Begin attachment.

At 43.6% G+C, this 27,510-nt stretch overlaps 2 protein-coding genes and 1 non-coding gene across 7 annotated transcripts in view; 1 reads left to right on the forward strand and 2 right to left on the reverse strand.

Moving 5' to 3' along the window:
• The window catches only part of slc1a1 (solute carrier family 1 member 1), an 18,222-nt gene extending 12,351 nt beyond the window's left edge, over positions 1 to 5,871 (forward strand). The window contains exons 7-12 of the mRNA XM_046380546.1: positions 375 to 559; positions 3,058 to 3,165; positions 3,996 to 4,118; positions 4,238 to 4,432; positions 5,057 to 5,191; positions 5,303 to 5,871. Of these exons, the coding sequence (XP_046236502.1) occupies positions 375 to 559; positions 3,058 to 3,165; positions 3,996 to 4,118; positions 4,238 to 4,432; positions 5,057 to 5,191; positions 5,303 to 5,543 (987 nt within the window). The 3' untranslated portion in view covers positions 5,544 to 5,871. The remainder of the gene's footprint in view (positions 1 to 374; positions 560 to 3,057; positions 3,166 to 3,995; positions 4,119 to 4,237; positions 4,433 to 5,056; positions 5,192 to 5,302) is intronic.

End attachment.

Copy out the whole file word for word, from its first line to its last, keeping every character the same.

At 43.6% G+C, this 27,510-nt stretch overlaps 2 protein-coding genes and 1 non-coding gene across 7 annotated transcripts in view; 1 reads left to right on the forward strand and 2 right to left on the reverse strand.

Moving 5' to 3' along the window:
• The window catches only part of slc1a1 (solute carrier family 1 member 1), an 18,222-nt gene extending 12,351 nt beyond the window's left edge, over positions 1 to 5,871 (forward strand). The window contains exons 7-12 of the mRNA XM_046380546.1: positions 375 to 559; positions 3,058 to 3,165; positions 3,996 to 4,118; positions 4,238 to 4,432; positions 5,057 to 5,191; positions 5,303 to 5,871. Of these exons, the coding sequence (XP_046236502.1) occupies positions 375 to 559; positions 3,058 to 3,165; positions 3,996 to 4,118; positions 4,238 to 4,432; positions 5,057 to 5,191; positions 5,303 to 5,543 (987 nt within the window). The 3' untranslated portion in view covers positions 5,544 to 5,871. The remainder of the gene's footprint in view (positions 1 to 374; positions 560 to 3,057; positions 3,166 to 3,995; positions 4,119 to 4,237; positions 4,433 to 5,056; positions 5,192 to 5,302) is intronic.